Today, I got to meet my nephew. He is awesome. What a wonderful miracle new life is!!
The whole day, I was taking notes. My sister-in-law had a scheduled C-section at the same hospital that we will be visiting for a scheduled C-section come February. I showed up shortly after 8, armed with coffee for the troops and my laptop full of goodies to keep me entertained for what I assumed would be a lengthy wait.
Baby S was born at 8:13 am and my brother came upstairs to introduce us all to him around 8:40.
My notes on delivery time: That. Was. Fast.
We all ooh and ahh and cry and fawn and love on this squishy-faced, concerned-looking young man with a full head of black hair and pursed lips. It’s a wonderful family moment together. Except that my SIL was still downstairs getting stitched up, and had to wait in the operating room until she regained movement in her toes before she could come join the family. Which was like, 3 hours.
My notes on this: BRUTAL.
After some of the excitement dies down, I look around the recovery room and I think back to when Hudson was born and we were in this very same hospital for a while. I turn to my mom and ask “My room was way bigger than this, right?”
“No. This is the exact same room you were in.”
My eyes had been drawn throughout the morning to the whiteboard in the room with the number 352, and I could not for the life of me figure out why. That clock had an eery pull for me as well. When my mom said those words – “…this is the room you were in” – I realized why. I stared at that clock and that whiteboard for an entire morning while I waited to be released and get to my daughter. Between morphine-induced naps and the occasional burst of tears at the helplessness of it all, the first 12 hours of my daughter’s life were spent with me trapped in this room, apart from my baby and uncertain about the future.
Suddenly, I didn’t really want to hang out in that room any longer.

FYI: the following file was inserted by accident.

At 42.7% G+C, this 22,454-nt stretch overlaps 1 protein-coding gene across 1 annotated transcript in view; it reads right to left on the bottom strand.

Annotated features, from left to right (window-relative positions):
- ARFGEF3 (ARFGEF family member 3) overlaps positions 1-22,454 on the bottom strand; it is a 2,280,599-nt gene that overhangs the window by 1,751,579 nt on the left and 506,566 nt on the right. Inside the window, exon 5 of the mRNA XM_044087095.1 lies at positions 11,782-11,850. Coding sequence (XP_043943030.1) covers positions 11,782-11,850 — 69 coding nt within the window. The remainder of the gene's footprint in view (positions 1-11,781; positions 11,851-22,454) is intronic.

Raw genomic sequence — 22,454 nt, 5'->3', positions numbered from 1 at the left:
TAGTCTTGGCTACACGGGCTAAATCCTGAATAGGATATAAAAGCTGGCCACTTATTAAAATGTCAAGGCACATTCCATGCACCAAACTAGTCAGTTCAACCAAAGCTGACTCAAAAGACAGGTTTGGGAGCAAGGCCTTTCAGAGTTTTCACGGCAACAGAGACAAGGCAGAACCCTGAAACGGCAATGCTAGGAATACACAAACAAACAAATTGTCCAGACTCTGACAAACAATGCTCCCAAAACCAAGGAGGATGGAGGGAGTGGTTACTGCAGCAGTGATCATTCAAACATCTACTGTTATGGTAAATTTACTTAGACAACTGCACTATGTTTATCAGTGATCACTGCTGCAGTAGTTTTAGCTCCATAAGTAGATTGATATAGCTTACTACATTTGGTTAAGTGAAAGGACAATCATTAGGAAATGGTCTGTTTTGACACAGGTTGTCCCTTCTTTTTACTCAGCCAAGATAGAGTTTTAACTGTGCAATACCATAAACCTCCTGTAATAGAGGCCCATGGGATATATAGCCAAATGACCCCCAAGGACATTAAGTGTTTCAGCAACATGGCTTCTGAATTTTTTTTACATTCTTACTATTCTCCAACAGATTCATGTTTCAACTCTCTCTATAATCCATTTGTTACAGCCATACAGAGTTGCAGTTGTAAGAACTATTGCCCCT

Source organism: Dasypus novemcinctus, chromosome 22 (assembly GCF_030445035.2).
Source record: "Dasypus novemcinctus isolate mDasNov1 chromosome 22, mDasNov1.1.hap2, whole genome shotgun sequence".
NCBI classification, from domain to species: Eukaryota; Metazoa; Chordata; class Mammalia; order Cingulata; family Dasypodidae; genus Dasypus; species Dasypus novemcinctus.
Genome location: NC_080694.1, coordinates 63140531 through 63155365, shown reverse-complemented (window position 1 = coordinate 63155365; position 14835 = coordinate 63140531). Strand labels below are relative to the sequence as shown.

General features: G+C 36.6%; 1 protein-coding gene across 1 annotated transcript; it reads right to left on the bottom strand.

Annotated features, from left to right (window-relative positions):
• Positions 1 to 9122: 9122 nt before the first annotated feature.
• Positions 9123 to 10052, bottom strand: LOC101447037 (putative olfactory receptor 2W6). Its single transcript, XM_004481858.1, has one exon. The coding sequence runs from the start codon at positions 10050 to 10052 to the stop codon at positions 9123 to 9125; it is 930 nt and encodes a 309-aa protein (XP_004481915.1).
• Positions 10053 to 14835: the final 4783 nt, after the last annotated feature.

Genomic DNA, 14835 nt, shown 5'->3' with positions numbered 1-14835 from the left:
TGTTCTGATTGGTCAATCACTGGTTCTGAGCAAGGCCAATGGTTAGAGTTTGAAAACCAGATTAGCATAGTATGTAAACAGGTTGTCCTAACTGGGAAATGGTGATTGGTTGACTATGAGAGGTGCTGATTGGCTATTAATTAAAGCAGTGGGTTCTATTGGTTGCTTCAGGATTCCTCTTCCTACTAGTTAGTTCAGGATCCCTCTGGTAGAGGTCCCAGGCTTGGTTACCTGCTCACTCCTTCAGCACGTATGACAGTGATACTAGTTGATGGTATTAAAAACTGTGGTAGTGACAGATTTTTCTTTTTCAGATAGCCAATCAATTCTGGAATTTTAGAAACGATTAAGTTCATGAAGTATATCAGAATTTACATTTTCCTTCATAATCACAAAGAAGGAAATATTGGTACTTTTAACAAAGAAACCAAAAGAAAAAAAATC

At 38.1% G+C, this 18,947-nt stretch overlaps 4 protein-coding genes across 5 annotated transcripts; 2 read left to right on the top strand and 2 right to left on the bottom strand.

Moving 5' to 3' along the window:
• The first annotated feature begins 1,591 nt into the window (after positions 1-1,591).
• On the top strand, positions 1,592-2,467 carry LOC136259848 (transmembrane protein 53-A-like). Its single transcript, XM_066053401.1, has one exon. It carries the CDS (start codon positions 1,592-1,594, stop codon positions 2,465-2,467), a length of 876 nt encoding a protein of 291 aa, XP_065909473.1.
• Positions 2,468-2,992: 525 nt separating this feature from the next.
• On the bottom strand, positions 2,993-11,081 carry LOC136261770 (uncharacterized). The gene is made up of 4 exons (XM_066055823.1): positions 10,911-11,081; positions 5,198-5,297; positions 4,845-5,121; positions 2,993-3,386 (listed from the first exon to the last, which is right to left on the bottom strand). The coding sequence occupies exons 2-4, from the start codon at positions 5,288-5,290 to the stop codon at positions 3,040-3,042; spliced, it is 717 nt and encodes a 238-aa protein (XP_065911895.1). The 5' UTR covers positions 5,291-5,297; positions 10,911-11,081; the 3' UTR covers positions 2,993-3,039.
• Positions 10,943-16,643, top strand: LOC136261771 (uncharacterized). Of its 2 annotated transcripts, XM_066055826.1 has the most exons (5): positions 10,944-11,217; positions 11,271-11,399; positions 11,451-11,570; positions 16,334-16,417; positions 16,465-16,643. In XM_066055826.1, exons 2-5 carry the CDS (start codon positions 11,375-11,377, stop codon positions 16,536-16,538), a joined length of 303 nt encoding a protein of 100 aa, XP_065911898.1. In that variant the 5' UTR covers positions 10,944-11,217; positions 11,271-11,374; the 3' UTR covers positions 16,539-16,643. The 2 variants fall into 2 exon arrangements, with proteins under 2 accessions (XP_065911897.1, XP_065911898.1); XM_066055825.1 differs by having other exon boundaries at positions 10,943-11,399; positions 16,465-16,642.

I had been able to endure the familiar hall ways, walk past the Special Infant Care room, ignore the door to the delivery room where I pushed for almost 3 hours. This was my first time back in the hospital where my daughter was born and I thought I’d done pretty well. And then we were in the room where I saw my daughter for the first time, and I started to feel just a little bit uncomfortable.
A few days after my niece was born back in March, we drove down to visit and meet her. The Hubs had strained his back and had to take muscle relaxers, so I was forced to drive him, my MIL and SIL for 6+ hours to reach our destination. The drive was relatively uneventful, until my MIL started talking about the night that Baby CW was born earlier that week. The wait. The insistence of my SIL’s mom that Grandma Dub hold Baby CW first. The grainy cell phone pics, the phone being passed around the car for everybody to look at. I started to cry, my tears thankfully hidden behind my over-sized sunglasses.
I was so envious of these experiences that my family had together, and brokenhearted that I had not been able to provide them with these experiences at the birth of Hudson. There’s a picture of Grandma and Grandpa Dub holding Baby CW for the first time, and I almost can’t bear to look at it.
Flash back to today, and now my side of the family is having these missed-out-on experiences with Baby S. In the same room where we should have had these experiences with Hudson.
I first laid eyes on our beautiful daughter in room 352. Hudson was wheeled in by a team of medics for a few quick moments before she was flown to Sacred Heart. Today, my brother and his wife got to give their son a bath in this same room. I watched nurses issue routine medications to the little guy. His limbs were strong and wriggling, free of IVs. His mouth was either suckling my brother’s finger (he was pretty hungry) or pursed in a concerned manner, not hidden behind a breathing tube. I even got to watch my brother and his daughter dress the little guy for the first time… right there in room 352.
It’s easy to get hung up on these kinds of things, if you let yourself. In the privacy of my own home, or in musing aloud to my husband, sometimes I do let this stuff be about me, about us, about Hudson.
But when I take a hard look at things, I know that it’s not the healthiest way to live life… making everything about me, or about us, or about Hudson. We choose to take things like that personally. When we do, we head down a very dangerous road. When I remove the ME out of things, I can celebrate the life of my nephew wholeheartedly, cry tears of joy that aren’t even the slightest bit tinged with sadness, hold my sweet little brother’s baby boy and examine all his parts and not once get caught up on the idea that I never got to hold Hudson this way.
I can let myself be happy because I choose to let Hudson’s life only affect me in positive ways.
It’s all about what we choose.